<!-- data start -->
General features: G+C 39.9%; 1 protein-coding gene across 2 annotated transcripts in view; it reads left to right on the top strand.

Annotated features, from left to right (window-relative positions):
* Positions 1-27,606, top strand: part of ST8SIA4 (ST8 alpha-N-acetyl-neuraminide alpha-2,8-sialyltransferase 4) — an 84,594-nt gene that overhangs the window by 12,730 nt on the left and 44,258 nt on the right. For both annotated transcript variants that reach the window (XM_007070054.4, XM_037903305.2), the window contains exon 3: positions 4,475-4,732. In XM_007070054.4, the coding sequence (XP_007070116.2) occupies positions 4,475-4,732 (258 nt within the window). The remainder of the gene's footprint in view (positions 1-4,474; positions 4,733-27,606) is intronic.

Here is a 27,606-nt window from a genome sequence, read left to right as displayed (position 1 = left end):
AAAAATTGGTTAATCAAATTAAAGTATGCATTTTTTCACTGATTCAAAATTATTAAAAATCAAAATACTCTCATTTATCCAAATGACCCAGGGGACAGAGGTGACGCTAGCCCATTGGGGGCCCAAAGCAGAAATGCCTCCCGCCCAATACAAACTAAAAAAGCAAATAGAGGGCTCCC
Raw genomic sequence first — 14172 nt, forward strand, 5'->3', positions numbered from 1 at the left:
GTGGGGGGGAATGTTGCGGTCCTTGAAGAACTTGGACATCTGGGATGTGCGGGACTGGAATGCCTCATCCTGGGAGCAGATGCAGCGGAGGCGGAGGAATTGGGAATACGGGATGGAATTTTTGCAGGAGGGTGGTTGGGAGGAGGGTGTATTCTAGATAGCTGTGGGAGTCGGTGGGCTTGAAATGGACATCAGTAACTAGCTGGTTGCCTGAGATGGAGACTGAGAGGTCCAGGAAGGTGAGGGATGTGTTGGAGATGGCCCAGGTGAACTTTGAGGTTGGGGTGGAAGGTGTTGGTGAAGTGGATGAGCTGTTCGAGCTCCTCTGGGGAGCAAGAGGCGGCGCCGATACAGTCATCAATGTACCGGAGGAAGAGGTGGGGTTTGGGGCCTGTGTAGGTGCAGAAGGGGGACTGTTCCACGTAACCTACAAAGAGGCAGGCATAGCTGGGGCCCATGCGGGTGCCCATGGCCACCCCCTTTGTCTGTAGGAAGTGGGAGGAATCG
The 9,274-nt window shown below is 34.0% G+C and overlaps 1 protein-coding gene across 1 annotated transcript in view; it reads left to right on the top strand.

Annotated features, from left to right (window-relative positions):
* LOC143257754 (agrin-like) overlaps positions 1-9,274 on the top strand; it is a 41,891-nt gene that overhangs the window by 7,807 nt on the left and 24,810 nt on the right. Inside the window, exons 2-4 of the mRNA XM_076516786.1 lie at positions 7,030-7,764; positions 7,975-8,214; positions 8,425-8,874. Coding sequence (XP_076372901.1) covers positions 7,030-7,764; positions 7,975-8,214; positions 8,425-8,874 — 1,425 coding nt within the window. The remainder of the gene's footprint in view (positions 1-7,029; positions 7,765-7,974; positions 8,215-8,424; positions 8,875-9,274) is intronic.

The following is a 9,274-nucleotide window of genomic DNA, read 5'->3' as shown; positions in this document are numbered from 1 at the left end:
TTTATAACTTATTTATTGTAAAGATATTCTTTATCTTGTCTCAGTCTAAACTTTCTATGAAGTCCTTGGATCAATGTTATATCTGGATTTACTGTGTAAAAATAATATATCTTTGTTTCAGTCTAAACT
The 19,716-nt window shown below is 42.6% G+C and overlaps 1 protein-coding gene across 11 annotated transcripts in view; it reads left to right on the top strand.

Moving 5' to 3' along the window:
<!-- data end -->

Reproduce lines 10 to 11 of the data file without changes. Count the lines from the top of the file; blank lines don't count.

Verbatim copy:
* LOC143257754 (agrin-like) overlaps positions 1-9,274 on the top strand; it is a 41,891-nt gene that overhangs the window by 7,807 nt on the left and 24,810 nt on the right. Inside the window, exons 2-4 of the mRNA XM_076516786.1 lie at positions 7,030-7,764; positions 7,975-8,214; positions 8,425-8,874. Coding sequence (XP_076372901.1) covers positions 7,030-7,764; positions 7,975-8,214; positions 8,425-8,874 — 1,425 coding nt within the window. The remainder of the gene's footprint in view (positions 1-7,029; positions 7,765-7,974; positions 8,215-8,424; positions 8,875-9,274) is intronic.

The following is a 9,274-nucleotide window of genomic DNA, read 5'->3' as shown; positions in this document are numbered from 1 at the left end: